Pride & Prejudice & Zombies, by Jane Austen and Seth Grahame-Smith
In reading this novel, or any of the author’s work (this applies most particularly to his work in Abraham Lincoln: Vampire Hunter), you have to be aware that there is going to be some ridiculousness involved. And, to be sure, there is a lot to be found here of that. There are, of course, a few warnings that need to go into a book like this. If you are going to enjoy this book you are going to need to have an interest both in Jane Austen’s wit (and the other author’s attempt to imitate it) as well as high body counts and gruesome destruction of the undead and the living. This particular book has a high body count and the author makes some of the subtext of Austen’s novels into actual text, including providing a plausible reason why Charlotte Lucas would marry the odious Mr. Collins and a fitting fate for that man as well as for Lydia and Mr. Wickham. Reading this novel with tongue firmly lodged in the cheek is strongly advised if you want to read this. This is not one’s normal Austen reading experience, to be sure , but it is not without enjoyment for all that.
This novel works best if you see it as a loving pastiche of Austen’s original work. For the most part, the text remains that of Jane Austen’s, as does the basic plot. However, there are some deviations because of the addition and transformation of various episodes relating to an England that is under siege from an undead menace that is given various names and dealt with in various ways, like burning and beheading, learning Far Eastern martial arts, and hiring ninjas as bodyguards. The novel itself exists on multiple levels, part of it dealing with the frustrations of family drama and the divides of the Bennet family, part of it dealing with the romantic plot, and part of it dealing with the obligations of the Bennet girls to, until marriage, to fight on the front lines of England’s efforts to rid itself of the zombie menace, described in vivid language and with a considerable amount of humor. This is a novel that doesn’t take itself too seriously, and you are probably best off if you do not take it too seriously either.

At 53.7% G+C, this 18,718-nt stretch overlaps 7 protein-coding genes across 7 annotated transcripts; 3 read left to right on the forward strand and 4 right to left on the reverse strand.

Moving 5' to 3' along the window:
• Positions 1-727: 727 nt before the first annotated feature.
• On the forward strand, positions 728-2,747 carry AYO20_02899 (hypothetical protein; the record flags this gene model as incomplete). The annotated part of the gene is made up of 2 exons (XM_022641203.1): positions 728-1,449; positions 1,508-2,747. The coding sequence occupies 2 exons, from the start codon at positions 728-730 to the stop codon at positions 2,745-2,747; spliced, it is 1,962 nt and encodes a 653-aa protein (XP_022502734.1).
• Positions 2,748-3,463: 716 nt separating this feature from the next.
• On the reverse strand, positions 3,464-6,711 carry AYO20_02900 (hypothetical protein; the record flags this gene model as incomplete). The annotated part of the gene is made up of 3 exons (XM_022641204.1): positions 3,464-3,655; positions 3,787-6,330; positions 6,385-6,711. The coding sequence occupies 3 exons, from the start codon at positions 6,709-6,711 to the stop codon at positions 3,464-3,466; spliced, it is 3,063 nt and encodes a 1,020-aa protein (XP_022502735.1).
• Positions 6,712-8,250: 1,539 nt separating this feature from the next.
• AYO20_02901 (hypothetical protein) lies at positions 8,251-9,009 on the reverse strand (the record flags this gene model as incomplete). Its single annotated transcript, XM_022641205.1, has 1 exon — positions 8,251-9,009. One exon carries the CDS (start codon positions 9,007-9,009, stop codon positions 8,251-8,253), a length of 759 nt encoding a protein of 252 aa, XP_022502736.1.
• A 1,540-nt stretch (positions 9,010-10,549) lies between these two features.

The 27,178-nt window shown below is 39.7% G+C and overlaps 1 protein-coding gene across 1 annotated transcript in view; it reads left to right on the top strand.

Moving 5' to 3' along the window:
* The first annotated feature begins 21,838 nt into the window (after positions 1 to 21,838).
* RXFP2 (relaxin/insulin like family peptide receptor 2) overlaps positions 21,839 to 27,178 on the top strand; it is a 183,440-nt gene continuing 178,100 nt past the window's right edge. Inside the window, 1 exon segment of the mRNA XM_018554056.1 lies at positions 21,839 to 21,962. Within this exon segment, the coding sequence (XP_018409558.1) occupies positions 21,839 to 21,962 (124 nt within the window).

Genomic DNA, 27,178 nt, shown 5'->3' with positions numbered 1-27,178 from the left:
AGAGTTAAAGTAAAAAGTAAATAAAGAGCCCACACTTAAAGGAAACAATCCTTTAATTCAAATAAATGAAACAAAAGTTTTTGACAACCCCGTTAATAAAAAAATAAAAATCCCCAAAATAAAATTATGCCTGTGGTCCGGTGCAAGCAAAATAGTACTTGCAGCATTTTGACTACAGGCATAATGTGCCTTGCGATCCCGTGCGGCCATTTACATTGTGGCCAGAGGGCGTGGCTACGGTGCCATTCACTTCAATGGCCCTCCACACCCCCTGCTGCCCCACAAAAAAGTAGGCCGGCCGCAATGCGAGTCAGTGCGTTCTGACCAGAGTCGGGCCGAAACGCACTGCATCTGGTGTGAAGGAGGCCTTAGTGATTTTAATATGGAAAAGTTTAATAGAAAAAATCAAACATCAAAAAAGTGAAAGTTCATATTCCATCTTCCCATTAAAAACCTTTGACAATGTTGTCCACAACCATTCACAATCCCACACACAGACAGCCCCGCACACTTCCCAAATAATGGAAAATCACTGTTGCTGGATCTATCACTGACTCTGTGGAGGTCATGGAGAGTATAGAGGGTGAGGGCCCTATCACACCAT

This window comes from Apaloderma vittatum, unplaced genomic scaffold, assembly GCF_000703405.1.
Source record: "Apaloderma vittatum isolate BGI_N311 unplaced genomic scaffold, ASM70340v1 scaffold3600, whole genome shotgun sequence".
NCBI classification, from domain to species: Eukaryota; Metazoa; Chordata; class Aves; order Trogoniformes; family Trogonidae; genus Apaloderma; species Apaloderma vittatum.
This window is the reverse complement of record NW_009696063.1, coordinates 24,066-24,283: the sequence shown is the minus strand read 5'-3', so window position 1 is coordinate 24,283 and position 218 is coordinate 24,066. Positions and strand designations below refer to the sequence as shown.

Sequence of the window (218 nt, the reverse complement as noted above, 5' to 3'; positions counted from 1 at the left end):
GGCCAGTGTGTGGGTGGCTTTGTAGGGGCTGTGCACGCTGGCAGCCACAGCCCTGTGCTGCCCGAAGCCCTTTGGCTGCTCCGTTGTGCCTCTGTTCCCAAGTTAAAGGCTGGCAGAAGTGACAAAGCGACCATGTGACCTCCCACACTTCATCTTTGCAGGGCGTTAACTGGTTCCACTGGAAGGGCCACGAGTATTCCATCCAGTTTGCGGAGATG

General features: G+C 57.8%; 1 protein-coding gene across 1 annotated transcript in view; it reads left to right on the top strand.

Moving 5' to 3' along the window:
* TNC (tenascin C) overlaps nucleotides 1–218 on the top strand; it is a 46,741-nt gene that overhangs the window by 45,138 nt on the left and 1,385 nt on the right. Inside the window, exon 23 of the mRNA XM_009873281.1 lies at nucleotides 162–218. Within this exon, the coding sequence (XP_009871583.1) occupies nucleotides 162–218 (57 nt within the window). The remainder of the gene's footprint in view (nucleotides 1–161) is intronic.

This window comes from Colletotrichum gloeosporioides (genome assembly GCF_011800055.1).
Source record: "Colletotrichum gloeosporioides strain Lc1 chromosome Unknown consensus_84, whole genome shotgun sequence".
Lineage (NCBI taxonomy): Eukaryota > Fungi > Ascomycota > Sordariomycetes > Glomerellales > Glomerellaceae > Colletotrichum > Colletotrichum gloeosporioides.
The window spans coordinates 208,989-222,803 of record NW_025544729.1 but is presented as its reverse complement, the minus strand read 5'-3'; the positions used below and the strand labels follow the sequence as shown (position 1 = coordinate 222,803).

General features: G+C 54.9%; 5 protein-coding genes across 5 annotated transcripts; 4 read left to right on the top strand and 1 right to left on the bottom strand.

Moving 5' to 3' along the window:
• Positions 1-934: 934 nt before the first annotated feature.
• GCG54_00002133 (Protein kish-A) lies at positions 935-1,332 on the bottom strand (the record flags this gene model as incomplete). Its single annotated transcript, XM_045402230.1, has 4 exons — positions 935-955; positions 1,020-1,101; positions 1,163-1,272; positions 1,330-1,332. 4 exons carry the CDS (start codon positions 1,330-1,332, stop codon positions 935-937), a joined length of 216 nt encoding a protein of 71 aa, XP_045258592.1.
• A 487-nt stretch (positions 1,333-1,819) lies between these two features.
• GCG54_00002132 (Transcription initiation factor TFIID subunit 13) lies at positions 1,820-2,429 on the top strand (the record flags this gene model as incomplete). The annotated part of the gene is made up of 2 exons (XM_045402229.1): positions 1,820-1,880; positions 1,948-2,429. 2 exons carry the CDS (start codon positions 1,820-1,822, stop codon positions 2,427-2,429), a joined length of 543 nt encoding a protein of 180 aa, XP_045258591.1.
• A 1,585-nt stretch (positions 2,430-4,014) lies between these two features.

This is the sort of novel that is designed to appeal to a niche audience, and the author seemed somewhat surprised that the niche ended up being as large as it has. Basically put, fans of this novel can place themselves in at least several camps. For one, there are Jane Austen fans who don’t take themselves (or the novel) that seriously and are willing to appreciate a lighthearted homage to Jane Austen that is translated into a different novel with its overall tone lowered a bit. The other are those who are fans of zombie literature who are willing to read that literature expressed in a Regency idiom. Given Jane Austen’s own fondness for Gothic literature, noted in the book’s afterword, it is likely she would have appreciated this book and perhaps demanded a large share of the profits. Even so, this is a novel that certainly tells an entertaining story and encourages one to take the novel more seriously as well, to see how deeply the parallels lie. The author is clearly having a good time here, and it is best if you read this book or listen to it or read it in translation that you look for a good time as well.
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